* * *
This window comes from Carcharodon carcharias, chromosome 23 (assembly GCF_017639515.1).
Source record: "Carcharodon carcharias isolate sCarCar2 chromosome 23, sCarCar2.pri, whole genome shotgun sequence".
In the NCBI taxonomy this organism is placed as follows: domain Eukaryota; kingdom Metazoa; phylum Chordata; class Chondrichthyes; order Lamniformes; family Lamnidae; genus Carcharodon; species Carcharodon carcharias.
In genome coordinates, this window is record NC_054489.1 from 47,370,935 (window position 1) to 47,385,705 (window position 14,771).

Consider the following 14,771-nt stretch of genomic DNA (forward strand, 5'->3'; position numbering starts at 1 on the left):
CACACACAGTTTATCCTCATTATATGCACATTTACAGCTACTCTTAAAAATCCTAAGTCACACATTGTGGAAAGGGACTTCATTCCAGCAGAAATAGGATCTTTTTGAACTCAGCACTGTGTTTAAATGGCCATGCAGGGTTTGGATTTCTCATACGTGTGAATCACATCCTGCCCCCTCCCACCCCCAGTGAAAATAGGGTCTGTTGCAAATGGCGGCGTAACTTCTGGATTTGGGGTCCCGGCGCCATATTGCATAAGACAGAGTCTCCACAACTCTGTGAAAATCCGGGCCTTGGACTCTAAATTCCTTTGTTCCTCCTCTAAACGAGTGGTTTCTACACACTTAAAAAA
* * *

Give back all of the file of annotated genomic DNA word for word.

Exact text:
This window comes from Carcharodon carcharias, chromosome 23 (assembly GCF_017639515.1).
Source record: "Carcharodon carcharias isolate sCarCar2 chromosome 23, sCarCar2.pri, whole genome shotgun sequence".
In the NCBI taxonomy this organism is placed as follows: domain Eukaryota; kingdom Metazoa; phylum Chordata; class Chondrichthyes; order Lamniformes; family Lamnidae; genus Carcharodon; species Carcharodon carcharias.
In genome coordinates, this window is record NC_054489.1 from 47,370,935 (window position 1) to 47,385,705 (window position 14,771).

Consider the following 14,771-nt stretch of genomic DNA (forward strand, 5'->3'; position numbering starts at 1 on the left):
CACACACAGTTTATCCTCATTATATGCACATTTACAGCTACTCTTAAAAATCCTAAGTCACACATTGTGGAAAGGGACTTCATTCCAGCAGAAATAGGATCTTTTTGAACTCAGCACTGTGTTTAAATGGCCATGCAGGGTTTGGATTTCTCATACGTGTGAATCACATCCTGCCCCCTCCCACCCCCAGTGAAAATAGGGTCTGTTGCAAATGGCGGCGTAACTTCTGGATTTGGGGTCCCGGCGCCATATTGCATAAGACAGAGTCTCCACAACTCTGTGAAAATCCGGGCCTTGGACTCTAAATTCCTTTGTTCCTCCTCTAAACGAGTGGTTTCTACACACTTAAAAAA